Petersons take risks.
This precedent was set up early in our marriage. When, after being married for just a year, a friend asked us to quit our jobs and move with him from Seattle to southeast Wisconsin to help him start a church, we said yes. Now, it wasn’t as easy to do as that sentence was for me to type. There was a lot to consider and plenty of logistics and timing to work out. But, in the end, we basically said, “What do we have to lose? Even if it flops, we still have each other. Let’s do it!” So, we did. And, it didn’t flop. By all accounts most people would say we succeeded. In fact, that church still exists today, ten years after we said yes.
Then, after three years of hard work, a depleted savings account, and an 18-month-old, we moved back home again to Seattle to start new jobs at a different church.
I’ll spare you the sordid details, but suffice it to say, it wasn’t a good fit. Now we had two babies and we took another risk; we quit! I would have stayed, but my dear Tony put it very simply to me when he said, “I cannot take a paycheck from a church when I am not on board with the vision of the leader. Can’t do it,” and that was that. He began hustling some freelance graphic design work, I carted my newborn and toddler with me to do some book-keeping for a friend’s construction company (these friends were very generous to employ me because I was not at all good at that job) and we kept believing in each other and putting one foot in front of the other.
We take risks. We believe in each other.
So, last year, after six years of living in our favorite place in the Pacific Northwest and finding ourselves in a church community we really loved and felt we could be ourselves in, and Tony working at Microsoft on projects that energized him, and me finding my voice as a writer with #staymarried and fulfilling a dream of publishing my first book, we took a risk again. That old friend from Wisconsin asked us if we would come back to work at the church we helped start all those years ago. This time the stakes were much higher. The first time we moved to the midwest we were newly married with no kids. This time we were celebrating our tenth anniversary, raising three incredible daughters, Tony was in a career he loved, and I was loving being a stay-at-home-mom-writer-dreamer. This time it was not so easy to say yes.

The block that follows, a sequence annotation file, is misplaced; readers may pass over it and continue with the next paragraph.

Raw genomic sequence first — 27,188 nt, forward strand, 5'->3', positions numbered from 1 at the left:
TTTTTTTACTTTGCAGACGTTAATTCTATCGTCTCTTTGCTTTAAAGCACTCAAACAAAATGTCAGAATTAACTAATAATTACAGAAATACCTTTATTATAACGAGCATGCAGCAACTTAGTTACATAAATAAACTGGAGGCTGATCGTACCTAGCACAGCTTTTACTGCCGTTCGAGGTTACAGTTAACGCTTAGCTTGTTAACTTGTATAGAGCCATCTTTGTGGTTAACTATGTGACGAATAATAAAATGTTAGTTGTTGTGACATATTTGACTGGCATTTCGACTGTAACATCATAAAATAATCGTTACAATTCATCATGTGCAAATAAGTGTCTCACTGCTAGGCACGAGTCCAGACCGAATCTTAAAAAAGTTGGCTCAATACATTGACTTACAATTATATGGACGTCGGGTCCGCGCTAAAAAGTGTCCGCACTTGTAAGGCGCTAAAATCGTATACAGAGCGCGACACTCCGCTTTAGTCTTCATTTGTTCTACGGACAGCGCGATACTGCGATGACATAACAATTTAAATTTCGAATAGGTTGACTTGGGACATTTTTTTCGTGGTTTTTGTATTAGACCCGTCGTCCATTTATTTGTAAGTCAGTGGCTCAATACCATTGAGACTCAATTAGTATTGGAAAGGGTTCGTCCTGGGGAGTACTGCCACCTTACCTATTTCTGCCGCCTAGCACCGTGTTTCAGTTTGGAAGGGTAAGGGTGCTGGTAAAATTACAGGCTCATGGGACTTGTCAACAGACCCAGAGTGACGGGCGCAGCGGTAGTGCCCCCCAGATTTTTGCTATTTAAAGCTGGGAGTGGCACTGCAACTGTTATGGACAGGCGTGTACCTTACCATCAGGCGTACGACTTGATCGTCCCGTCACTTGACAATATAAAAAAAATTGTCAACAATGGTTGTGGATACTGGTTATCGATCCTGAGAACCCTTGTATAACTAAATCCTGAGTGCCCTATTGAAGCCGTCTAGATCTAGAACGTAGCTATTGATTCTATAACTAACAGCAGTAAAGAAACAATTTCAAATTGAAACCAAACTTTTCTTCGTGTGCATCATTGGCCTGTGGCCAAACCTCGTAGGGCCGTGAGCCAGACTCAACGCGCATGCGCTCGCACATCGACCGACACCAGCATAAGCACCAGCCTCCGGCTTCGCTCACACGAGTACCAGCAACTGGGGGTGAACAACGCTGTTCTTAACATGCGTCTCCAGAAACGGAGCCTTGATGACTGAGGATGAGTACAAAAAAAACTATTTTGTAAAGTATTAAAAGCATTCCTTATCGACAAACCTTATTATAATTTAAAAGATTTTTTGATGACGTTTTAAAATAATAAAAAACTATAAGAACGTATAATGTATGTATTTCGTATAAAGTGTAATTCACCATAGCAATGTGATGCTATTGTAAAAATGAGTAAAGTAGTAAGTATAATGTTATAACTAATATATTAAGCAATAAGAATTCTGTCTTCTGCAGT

Still, after nearly a year of negotiating and putting all the puzzle pieces together, we said yes again. For a couple of people who never feel like we fit in at church, we sure say yes to the local church a lot. Tony would be the Executive Pastor of Music and Creative and I would be the Executive Pastor of Communication and Leadership Development. We were energized and full of vision and we moved and believed we could help and do good work here. We believed it was worth the risk.
But, sometimes, the risk doesn’t reap a reward.
Just a year later, because of “reprioritizing a tightening budget” I’ve been laid off. I’ve been assured it has nothing to do with my job performance, it’s not personal, but SHEESH! This is a tough one.
Tony and I found out I would lose my job the day before our eleventh anniversary in June. Because ministry life is effing complicated, we couldn’t share the news with anyone but each other. I hadn’t received a formal notice, and wouldn’t for more than a month after I was told. It was just a conversation, it hardly seemed real. Did I really just lose my job? How exactly, was this decision made?